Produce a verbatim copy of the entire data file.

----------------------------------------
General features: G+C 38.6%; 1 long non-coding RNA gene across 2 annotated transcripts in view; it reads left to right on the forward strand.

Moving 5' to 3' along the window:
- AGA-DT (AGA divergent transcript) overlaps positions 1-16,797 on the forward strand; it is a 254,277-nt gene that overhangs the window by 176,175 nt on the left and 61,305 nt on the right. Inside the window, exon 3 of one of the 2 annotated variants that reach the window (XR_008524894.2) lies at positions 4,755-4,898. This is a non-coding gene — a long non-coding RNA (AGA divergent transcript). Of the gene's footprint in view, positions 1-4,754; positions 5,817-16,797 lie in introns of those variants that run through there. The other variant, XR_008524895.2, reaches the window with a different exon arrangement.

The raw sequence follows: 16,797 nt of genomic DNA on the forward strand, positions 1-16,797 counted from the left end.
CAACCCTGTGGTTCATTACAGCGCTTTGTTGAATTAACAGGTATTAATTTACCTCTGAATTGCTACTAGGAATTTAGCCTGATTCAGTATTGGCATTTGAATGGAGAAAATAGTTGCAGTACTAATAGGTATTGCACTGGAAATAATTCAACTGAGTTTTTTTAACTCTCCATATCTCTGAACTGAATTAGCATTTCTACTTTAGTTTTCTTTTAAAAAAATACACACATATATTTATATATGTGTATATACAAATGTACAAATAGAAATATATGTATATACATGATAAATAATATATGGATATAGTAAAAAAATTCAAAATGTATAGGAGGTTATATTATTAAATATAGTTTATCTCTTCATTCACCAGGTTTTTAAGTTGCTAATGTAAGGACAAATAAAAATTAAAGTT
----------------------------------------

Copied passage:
General features: G+C 38.6%; 1 long non-coding RNA gene across 2 annotated transcripts in view; it reads left to right on the forward strand.

Moving 5' to 3' along the window:
- AGA-DT (AGA divergent transcript) overlaps positions 1-16,797 on the forward strand; it is a 254,277-nt gene that overhangs the window by 176,175 nt on the left and 61,305 nt on the right. Inside the window, exon 3 of one of the 2 annotated variants that reach the window (XR_008524894.2) lies at positions 4,755-4,898. This is a non-coding gene — a long non-coding RNA (AGA divergent transcript). Of the gene's footprint in view, positions 1-4,754; positions 5,817-16,797 lie in introns of those variants that run through there. The other variant, XR_008524895.2, reaches the window with a different exon arrangement.

The raw sequence follows: 16,797 nt of genomic DNA on the forward strand, positions 1-16,797 counted from the left end.
CAACCCTGTGGTTCATTACAGCGCTTTGTTGAATTAACAGGTATTAATTTACCTCTGAATTGCTACTAGGAATTTAGCCTGATTCAGTATTGGCATTTGAATGGAGAAAATAGTTGCAGTACTAATAGGTATTGCACTGGAAATAATTCAACTGAGTTTTTTTAACTCTCCATATCTCTGAACTGAATTAGCATTTCTACTTTAGTTTTCTTTTAAAAAAATACACACATATATTTATATATGTGTATATACAAATGTACAAATAGAAATATATGTATATACATGATAAATAATATATGGATATAGTAAAAAAATTCAAAATGTATAGGAGGTTATATTATTAAATATAGTTTATCTCTTCATTCACCAGGTTTTTAAGTTGCTAATGTAAGGACAAATAAAAATTAAAGTT